Memphis police identify body of abducted jogger

MEMPHIS, Tenn. (AP) — Police in Tennessee said Tuesday that a body found during an exhaustive search lasting more than three days is a woman who was abducted and forced into an SUV during an early morning jog near the University of Memphis.

Memphis police said on Twitter that investigators identified the body of Eliza Fletcher, 34, a school teacher and granddaughter of a prominent Memphis businessman.

The body was found Monday after a series of searches over the Labor Day weekend for the woman who was kidnapped at about 4 a.m. Friday, police said. A man approached her and forced her into an SUV after a brief struggle, police said. Fletcher was reported missing when she did not return home from her regular morning jog.

A man charged with especially aggravated kidnapping and tampering with evidence in the nationally-publicized case was scheduled to have an arraignment on Tuesday. U.S. Marshals arrested Cleotha Abston, 38, on Saturday after police detected his DNA on a pair of sandals found near to where Eliza Fletcher was last seen, according to an arrest affidavit.

Abston will now also be facing charges of first-degree murder and first-degree murder in perpetration of kidnapping, Memphis police said in a tweet Tuesday morning.

Police also linked the vehicle they believe was used in the kidnapping to a person at a home where Abston was staying. Online court records do not show if Abston has a lawyer who could comment on his behalf Tuesday morning.

Late Monday, police tweeted that a body had been found in a Memphis neighborhood but that the identity of that person and the cause of death was unconfirmed. A large police presence was reported in the area where authorities reported finding the body just after 5 p.m. Memphis police had searched several locations with dogs, ATVs and a helicopter throughout the long weekend.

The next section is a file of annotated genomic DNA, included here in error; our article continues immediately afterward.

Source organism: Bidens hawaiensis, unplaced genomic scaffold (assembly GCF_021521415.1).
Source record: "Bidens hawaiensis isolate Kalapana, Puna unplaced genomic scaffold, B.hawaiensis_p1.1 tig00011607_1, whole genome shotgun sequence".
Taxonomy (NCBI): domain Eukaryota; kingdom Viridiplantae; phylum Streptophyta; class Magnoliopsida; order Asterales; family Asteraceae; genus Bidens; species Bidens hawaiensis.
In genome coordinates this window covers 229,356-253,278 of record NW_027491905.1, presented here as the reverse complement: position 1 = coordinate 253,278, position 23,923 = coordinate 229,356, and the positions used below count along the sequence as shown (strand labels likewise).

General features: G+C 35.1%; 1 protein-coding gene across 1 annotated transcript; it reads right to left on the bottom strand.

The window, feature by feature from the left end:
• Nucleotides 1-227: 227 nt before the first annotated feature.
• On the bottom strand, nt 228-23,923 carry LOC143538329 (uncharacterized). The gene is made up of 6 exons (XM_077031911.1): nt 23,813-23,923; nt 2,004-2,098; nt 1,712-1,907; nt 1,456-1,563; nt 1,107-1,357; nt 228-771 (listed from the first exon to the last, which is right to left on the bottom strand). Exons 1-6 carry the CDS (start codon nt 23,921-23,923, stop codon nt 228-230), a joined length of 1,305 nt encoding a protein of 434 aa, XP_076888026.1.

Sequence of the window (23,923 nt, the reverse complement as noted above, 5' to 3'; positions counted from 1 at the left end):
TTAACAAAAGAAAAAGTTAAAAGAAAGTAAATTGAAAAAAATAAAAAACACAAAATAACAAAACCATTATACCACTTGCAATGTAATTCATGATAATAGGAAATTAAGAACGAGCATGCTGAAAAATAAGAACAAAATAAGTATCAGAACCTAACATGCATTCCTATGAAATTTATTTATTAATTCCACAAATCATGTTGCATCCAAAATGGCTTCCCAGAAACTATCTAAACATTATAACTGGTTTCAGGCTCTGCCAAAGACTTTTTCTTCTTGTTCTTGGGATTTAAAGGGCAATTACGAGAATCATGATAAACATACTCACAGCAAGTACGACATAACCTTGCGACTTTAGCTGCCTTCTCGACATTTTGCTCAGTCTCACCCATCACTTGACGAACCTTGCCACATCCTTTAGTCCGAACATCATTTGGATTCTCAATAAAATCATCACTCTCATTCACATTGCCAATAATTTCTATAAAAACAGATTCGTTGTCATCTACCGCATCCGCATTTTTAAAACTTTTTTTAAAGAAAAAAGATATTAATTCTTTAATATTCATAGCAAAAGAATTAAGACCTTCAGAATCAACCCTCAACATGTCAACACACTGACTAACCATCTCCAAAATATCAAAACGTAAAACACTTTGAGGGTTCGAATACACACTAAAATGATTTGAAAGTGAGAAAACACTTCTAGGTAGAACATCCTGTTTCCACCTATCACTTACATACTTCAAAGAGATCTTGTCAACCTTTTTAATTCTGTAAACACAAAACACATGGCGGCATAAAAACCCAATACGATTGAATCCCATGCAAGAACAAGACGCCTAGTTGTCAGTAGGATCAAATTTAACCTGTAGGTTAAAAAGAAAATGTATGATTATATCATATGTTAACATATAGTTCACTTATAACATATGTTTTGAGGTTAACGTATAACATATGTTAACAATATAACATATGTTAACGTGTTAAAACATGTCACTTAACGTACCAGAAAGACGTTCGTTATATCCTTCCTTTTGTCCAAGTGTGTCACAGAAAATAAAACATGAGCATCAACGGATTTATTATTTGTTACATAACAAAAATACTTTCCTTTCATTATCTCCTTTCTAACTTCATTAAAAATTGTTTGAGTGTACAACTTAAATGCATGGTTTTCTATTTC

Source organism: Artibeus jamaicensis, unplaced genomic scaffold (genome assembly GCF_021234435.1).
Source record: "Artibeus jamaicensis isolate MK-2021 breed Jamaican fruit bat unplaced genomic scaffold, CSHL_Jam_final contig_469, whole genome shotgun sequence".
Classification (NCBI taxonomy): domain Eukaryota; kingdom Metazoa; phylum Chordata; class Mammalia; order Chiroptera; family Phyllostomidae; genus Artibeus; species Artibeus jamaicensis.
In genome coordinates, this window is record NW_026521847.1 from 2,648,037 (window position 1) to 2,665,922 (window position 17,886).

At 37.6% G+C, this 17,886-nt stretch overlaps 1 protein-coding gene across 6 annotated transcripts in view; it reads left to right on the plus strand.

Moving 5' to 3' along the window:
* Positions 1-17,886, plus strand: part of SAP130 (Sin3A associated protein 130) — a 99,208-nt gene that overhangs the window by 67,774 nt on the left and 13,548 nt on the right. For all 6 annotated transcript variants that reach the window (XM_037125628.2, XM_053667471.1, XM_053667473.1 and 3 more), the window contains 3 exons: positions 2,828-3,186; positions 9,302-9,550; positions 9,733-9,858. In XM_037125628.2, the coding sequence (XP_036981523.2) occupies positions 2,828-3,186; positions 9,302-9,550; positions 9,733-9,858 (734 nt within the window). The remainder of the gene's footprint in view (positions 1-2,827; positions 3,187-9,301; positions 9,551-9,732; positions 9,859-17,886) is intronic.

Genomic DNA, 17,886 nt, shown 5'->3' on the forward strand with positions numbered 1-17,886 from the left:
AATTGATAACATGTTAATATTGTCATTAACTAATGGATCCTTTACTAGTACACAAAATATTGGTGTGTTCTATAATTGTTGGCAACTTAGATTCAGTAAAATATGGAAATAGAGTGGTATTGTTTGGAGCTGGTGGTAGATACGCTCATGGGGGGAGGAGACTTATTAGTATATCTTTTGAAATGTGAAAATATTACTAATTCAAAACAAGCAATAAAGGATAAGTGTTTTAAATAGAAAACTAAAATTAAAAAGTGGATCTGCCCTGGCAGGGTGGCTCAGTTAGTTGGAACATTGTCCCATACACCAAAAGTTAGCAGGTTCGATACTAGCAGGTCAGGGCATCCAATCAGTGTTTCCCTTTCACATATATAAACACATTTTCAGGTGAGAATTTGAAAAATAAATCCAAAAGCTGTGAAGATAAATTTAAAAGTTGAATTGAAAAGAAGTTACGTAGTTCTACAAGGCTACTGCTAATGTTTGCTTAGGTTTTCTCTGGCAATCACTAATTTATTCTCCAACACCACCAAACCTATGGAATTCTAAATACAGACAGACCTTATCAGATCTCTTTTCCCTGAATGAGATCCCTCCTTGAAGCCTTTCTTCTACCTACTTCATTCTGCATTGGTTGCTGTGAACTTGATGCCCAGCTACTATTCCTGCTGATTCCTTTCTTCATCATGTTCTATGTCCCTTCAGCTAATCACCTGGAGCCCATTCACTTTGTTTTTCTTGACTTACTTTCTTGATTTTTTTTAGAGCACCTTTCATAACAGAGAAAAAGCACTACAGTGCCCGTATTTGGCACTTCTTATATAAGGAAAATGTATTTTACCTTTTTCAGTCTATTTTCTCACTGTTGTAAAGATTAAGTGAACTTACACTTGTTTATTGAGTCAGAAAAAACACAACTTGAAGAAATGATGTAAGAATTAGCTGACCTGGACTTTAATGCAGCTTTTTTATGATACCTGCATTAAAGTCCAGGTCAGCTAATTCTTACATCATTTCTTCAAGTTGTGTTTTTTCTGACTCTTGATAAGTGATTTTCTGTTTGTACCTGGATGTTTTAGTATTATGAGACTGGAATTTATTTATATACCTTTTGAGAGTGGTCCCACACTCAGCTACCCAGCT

Fletcher is the granddaughter of the late Joseph Orgill III, a Memphis hardware businessman and philanthropist. The family has released a video statement asking for help in finding Fletcher and offered a $50,000 reward for information in the case.

Abston previously kidnapped a prominent Memphis attorney in 2000. When he was just 16 years old, Abston forced Kemper Durand into the trunk of his own car at gunpoint. After several hours, Abston took Durand out and forced him to drive to a Mapco gas station to withdraw money from an ATM.

At the station, an armed Memphis Housing Authority guard walked in and Durand yelled for help. Abston ran away but was found and arrested. He pleaded guilty in 2001 to especially aggravated kidnapping and aggravated robbery, according to court records. He received a 24-year sentence.

Durand, in a victim impact statement, wrote, “I was extremely lucky that I was able to escape from the custody of Cleotha Abston. … It is quite likely that I would have been killed had I not escaped.”

Durand died in 2013, seven years before Abston would be released in November 2020 at age 36. In the two years since his release, there were no further documented charges against Abston in Shelby County prior to his Saturday arrest.

Categories: National News